Daily new cases have stubbornly remained above 5,000, with the health ministry reporting 5,586 new infections on Sunday, bringing the country’s tally to 734,048 cases and nearly 5,000 deaths.
Only 6% of Malaysia’s 33 million people have been fully vaccinated so far, but the government has stepped up its vaccination efforts.
Malaysia has halted most economic and social activities since June 1, after daily cases reached more than 9,000 cases.
It was the second national lockdown in more than a year and is expected to hurt its economic recovery. The World Bank has cut its growth forecast for Malaysia to 4.5% this year, from an earlier estimate of 6%.
LONDON – The UK has recorded its newest coronavirus infections since early February, as the National Health Service launches a ‘win a blow’ initiative to further increase vaccination rates.
Government figures on Saturday showed another 18,270 people tested positive for the virus across the UK, the highest daily number since February 5.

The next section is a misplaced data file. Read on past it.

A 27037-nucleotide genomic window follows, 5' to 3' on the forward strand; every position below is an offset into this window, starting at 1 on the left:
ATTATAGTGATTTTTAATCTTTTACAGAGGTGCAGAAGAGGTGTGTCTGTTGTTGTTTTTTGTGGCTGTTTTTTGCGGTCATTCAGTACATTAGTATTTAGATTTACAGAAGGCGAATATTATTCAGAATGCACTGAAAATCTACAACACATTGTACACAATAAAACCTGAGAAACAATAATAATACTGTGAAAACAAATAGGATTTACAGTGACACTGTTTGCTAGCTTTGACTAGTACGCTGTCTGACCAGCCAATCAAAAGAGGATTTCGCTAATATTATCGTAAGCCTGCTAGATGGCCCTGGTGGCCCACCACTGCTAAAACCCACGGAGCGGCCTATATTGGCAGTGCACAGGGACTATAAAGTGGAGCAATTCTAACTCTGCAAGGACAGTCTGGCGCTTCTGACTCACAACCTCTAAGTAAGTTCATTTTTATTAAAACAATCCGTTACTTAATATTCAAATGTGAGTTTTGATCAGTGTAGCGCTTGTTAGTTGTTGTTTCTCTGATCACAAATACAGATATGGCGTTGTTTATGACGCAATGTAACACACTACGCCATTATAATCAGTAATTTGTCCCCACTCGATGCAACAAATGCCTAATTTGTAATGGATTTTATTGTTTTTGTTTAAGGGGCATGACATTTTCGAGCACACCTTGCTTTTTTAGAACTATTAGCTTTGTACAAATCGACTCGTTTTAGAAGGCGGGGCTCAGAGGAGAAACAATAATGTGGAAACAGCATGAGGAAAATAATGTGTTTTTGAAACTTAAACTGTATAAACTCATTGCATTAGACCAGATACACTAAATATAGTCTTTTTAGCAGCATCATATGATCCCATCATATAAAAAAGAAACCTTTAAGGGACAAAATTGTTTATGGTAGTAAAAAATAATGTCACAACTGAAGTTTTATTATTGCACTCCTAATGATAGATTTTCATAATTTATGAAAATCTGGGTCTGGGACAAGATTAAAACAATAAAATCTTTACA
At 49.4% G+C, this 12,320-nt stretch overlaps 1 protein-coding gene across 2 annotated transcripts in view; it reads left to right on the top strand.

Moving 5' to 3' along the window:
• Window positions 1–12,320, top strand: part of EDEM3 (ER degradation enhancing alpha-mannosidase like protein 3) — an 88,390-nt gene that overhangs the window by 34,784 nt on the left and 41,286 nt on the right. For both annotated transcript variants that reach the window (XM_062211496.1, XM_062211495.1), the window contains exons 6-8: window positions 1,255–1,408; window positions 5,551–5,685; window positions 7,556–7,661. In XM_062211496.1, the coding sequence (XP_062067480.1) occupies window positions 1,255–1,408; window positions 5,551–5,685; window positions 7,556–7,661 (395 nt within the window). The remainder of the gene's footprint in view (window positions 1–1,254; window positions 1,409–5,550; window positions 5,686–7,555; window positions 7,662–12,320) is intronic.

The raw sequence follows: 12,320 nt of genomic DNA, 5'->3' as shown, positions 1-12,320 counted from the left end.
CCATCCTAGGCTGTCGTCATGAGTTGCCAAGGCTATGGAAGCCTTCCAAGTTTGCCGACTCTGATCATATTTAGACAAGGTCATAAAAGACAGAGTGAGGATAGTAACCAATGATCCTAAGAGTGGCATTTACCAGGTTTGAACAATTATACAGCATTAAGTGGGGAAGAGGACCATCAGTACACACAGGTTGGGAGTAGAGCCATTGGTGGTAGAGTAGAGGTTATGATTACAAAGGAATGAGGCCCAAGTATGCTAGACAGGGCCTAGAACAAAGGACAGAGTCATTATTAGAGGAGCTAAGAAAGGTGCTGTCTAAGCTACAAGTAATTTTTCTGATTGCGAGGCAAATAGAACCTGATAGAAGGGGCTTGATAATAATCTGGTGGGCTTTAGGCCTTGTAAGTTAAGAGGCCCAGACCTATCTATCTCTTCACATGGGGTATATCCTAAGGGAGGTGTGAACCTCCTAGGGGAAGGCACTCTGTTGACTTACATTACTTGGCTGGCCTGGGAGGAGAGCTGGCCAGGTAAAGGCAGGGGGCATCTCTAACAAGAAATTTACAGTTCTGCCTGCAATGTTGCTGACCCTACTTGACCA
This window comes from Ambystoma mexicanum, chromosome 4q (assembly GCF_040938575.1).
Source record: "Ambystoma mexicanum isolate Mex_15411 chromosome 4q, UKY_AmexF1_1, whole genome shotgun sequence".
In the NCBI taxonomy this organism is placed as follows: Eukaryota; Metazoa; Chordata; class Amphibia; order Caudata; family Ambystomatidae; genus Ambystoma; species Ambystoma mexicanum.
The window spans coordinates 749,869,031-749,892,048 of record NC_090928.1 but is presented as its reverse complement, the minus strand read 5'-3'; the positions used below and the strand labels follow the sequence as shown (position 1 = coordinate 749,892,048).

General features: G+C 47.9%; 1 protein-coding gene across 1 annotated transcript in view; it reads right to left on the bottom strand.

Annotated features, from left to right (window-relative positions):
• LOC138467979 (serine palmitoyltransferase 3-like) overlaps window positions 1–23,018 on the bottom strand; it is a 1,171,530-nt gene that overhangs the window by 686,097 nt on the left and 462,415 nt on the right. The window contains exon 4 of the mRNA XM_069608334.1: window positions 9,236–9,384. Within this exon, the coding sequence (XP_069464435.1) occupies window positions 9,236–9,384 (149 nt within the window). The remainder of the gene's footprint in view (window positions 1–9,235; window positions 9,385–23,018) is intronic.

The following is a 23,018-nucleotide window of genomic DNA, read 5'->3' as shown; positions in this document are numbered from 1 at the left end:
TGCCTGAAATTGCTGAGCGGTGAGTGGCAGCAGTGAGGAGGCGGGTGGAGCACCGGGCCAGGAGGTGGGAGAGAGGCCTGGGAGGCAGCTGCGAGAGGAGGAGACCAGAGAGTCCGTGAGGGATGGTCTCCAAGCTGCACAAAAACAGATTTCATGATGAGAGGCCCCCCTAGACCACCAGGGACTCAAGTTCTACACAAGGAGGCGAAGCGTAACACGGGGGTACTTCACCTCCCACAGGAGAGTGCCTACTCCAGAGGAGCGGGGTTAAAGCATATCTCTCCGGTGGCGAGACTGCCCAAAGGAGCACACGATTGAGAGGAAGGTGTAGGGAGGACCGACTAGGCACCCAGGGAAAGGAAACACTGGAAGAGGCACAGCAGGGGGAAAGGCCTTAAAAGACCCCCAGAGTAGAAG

In the past week, nearly 100,000 have tested positive, an increase of about 50% from the previous week. This has raised questions about whether the lockdown restrictions will end as planned.
Daily cases have increased quite sharply in recent weeks due to the delta variant, which was first identified in India and is considered by government scientists to be between 40% and 80% more transmissible than the strain. dominant previous. It represents almost all new cases in the UK
Most of the new confirmed cases are from younger age groups who have not yet received COVID-19 vaccines. The latest spike came as hundreds of walk-in vaccination sites, including stadiums and shopping centers, opened in England over the weekend in a bid to boost the number of vaccines, especially among younger age groups.
Croatian striker Ivan Perišić has tested positive for coronavirus and will miss the game against Spain in the round of 16 of the European Championship.
Perišić will have to isolate himself for 10 days, the Croatian team said in a statement on Saturday. The rest of the team and the technical staff have tested negative.
“The medical staff isolated Ivan from the other members of the national team,” said the Croatian team, “and immediately and fully informed the relevant epidemiological authorities of the situation, providing proof of compliance with all necessary measures aimed at to protect against the spread of the coronavirus. “